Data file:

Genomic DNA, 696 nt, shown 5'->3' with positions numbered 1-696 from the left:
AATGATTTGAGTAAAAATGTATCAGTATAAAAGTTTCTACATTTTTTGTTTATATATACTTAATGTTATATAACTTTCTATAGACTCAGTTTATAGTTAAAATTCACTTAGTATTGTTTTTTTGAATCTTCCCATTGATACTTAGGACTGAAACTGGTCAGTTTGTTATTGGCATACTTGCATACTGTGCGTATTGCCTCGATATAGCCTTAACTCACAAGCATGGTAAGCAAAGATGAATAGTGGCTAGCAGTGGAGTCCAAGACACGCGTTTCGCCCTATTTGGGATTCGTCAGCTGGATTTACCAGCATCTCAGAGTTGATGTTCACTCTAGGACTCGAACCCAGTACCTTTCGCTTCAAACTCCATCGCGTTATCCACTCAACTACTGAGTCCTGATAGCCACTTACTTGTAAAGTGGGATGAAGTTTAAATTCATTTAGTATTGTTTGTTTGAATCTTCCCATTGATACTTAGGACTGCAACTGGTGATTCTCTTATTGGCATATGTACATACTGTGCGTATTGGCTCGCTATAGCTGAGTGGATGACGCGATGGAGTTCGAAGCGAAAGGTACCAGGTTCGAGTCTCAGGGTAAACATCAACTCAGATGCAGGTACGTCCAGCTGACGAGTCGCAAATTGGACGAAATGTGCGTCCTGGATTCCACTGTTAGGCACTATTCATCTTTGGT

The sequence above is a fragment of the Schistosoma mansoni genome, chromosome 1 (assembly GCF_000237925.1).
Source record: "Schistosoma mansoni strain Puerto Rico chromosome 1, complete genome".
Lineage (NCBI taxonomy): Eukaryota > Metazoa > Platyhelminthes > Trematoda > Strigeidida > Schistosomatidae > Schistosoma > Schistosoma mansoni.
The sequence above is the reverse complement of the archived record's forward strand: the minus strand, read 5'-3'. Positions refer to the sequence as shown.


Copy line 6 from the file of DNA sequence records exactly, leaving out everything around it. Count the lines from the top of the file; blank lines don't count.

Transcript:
The sequence above is the reverse complement of the archived record's forward strand: the minus strand, read 5'-3'. Positions refer to the sequence as shown.